Harry Pilkington

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William Henry ('Harry') Pilkington, Baron Pilkington (1905–1983) was a glass manufacturer and former President of the Federation of British Industries but who is remembered politically as chairman of the controversial Pilkingon Committee that produced the Pilkington Report of 1962. He was also Chancellor of Loughborough University from 1966 to 1980.

Education[edit]

Pilkington was educated at Rugby School, a boarding independent school in the market town of Rugby in Warwickshire, followed by Magdalene College at the University of Cambridge.

Pilkington Brothers Ltd[edit]

This glass manufacturing company became the lone survivor of twenty-four glass manufacturers from the 19th century. While other glass manufacturing companies died from competition, the Pilkington company advanced its techniques. In 1967 the company controlled 85% of the glass making business in the United Kingdom and exported its products to over 100 countries.

Pilkington Report[edit]

The Pilkington Report concluded that the British public were not being well-served by commercial television due to what it regarded as its American-influenced programming (such as Westerns). It further concluded that although the British public had not been explicitly asked whether they wanted commercial radio, there was no evidence to support the contention that they wanted it. The unintended result of this conclusion was the creation of offshore commercial pirate radio in 1964. It also commended the BBC for the high quality of its television programming and recommended that the franchise for the-then third television channel should be granted to the BBC (which opened as BBC 2 in 1964), rather than to a commercial operator.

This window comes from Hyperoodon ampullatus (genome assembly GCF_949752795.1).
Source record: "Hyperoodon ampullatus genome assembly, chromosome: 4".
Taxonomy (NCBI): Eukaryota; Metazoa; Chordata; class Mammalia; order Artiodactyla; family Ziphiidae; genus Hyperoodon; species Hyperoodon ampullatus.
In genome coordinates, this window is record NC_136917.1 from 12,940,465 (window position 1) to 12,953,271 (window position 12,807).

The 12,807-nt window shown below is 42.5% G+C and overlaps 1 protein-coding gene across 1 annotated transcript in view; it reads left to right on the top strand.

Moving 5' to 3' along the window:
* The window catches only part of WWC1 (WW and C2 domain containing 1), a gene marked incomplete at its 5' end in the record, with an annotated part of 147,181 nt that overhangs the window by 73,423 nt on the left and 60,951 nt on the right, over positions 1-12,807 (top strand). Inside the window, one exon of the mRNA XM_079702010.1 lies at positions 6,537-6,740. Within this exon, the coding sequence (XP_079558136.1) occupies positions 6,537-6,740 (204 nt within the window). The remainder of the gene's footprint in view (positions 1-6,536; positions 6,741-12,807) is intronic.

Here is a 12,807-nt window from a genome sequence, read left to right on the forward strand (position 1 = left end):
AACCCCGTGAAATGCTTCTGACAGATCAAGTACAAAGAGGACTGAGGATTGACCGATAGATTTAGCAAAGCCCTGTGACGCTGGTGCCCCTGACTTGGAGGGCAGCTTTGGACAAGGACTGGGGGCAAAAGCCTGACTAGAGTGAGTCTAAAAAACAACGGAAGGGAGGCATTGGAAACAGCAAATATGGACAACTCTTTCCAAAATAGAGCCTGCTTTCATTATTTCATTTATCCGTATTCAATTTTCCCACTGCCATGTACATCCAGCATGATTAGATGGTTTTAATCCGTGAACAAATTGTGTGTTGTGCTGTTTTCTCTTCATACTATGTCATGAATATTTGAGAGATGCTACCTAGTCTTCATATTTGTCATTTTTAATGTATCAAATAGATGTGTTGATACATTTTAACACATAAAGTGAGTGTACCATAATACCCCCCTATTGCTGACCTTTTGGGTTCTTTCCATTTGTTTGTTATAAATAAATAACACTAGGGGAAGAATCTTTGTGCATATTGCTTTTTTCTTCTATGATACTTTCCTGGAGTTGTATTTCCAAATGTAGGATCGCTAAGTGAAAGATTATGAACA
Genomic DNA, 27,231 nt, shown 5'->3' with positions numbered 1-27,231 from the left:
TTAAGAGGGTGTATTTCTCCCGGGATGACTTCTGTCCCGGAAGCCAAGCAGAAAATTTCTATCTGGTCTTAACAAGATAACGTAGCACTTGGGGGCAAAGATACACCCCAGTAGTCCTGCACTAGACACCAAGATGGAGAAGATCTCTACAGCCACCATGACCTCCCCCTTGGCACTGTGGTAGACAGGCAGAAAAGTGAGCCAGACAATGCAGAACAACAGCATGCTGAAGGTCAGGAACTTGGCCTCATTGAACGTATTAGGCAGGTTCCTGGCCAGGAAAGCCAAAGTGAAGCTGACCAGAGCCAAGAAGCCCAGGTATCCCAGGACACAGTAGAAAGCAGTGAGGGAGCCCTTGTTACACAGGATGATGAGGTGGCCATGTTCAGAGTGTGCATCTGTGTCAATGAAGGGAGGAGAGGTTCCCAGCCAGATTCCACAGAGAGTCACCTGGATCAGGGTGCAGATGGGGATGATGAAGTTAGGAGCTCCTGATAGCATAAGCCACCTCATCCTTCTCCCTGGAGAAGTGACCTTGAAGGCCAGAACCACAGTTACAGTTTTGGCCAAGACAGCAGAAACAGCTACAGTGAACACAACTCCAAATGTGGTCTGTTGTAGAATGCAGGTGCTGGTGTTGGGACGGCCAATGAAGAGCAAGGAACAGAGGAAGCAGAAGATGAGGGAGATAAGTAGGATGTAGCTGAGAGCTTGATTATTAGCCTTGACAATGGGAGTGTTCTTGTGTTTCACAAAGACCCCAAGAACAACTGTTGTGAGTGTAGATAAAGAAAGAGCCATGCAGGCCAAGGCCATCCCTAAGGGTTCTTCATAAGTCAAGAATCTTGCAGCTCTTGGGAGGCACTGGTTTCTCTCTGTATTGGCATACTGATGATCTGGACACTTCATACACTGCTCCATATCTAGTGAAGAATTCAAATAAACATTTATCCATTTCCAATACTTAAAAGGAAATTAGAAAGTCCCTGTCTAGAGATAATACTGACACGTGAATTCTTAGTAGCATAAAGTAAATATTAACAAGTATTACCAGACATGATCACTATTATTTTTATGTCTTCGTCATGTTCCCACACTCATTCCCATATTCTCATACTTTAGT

Honours[edit]

Knighted in 1953,[1] Pilkington was created a Life Peer on 18 January 1968 taking the title Baron Pilkington, of St Helens in the County Palatine of Lancashire.[2]

References[edit]

External sources[edit]

Preceded by
New University, similar role
held by Sir Herbert Manzoni
Chancellor of
Loughborough University

1966–1980
Succeeded by
Sir Arnold Hall